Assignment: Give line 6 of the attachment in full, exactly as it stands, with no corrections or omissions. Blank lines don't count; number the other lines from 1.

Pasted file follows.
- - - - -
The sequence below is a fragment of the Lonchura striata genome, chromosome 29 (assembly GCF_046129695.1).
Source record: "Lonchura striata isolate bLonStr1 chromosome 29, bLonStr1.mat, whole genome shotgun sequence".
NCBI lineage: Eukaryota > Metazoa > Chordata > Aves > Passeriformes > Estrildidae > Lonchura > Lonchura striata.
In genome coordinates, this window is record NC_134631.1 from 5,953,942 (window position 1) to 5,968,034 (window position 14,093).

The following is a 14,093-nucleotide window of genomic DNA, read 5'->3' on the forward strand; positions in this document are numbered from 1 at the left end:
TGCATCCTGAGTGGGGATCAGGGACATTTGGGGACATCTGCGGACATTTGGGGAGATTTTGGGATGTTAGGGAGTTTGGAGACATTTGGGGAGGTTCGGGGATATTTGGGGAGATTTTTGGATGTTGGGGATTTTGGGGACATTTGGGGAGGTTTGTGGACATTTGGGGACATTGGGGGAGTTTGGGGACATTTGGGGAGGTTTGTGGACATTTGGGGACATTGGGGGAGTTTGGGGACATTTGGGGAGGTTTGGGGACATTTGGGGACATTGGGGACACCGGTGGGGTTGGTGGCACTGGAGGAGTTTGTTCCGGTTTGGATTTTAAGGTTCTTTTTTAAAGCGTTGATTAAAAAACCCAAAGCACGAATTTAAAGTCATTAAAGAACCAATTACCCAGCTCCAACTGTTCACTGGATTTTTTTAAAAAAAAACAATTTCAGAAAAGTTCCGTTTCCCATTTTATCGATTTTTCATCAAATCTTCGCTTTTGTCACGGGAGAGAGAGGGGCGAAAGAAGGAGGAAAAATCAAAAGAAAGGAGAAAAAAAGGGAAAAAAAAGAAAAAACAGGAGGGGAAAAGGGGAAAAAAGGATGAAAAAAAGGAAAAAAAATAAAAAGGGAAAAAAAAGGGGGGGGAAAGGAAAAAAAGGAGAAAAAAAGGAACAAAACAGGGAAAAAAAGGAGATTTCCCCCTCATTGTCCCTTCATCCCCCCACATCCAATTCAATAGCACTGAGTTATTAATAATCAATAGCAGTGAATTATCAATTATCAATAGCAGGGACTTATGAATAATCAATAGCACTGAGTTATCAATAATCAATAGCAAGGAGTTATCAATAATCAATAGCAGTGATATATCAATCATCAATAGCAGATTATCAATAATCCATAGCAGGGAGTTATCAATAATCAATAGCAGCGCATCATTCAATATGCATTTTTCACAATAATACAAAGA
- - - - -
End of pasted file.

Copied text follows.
TGCATCCTGAGTGGGGATCAGGGACATTTGGGGACATCTGCGGACATTTGGGGAGATTTTGGGATGTTAGGGAGTTTGGAGACATTTGGGGAGGTTCGGGGATATTTGGGGAGATTTTTGGATGTTGGGGATTTTGGGGACATTTGGGGAGGTTTGTGGACATTTGGGGACATTGGGGGAGTTTGGGGACATTTGGGGAGGTTTGTGGACATTTGGGGACATTGGGGGAGTTTGGGGACATTTGGGGAGGTTTGGGGACATTTGGGGACATTGGGGACACCGGTGGGGTTGGTGGCACTGGAGGAGTTTGTTCCGGTTTGGATTTTAAGGTTCTTTTTTAAAGCGTTGATTAAAAAACCCAAAGCACGAATTTAAAGTCATTAAAGAACCAATTACCCAGCTCCAACTGTTCACTGGATTTTTTTAAAAAAAAACAATTTCAGAAAAGTTCCGTTTCCCATTTTATCGATTTTTCATCAAATCTTCGCTTTTGTCACGGGAGAGAGAGGGGCGAAAGAAGGAGGAAAAATCAAAAGAAAGGAGAAAAAAAGGGAAAAAAAAGAAAAAACAGGAGGGGAAAAGGGGAAAAAAGGATGAAAAAAAGGAAAAAAAATAAAAAGGGAAAAAAAAGGGGGGGGAAAGGAAAAAAAGGAGAAAAAAAGGAACAAAACAGGGAAAAAAAGGAGATTTCCCCCTCATTGTCCCTTCATCCCCCCACATCCAATTCAATAGCACTGAGTTATTAATAATCAATAGCAGTGAATTATCAATTATCAATAGCAGGGACTTATGAATAATCAATAGCACTGAGTTATCAATAATCAATAGCAAGGAGTTATCAATAATCAATAGCAGTGATATATCAATCATCAATAGCAGATTATCAATAATCCATAGCAGGGAGTTATCAATAATCAATAGCAGCGCATCATTCAATATGCATTTTTCACAATAATACAAAGA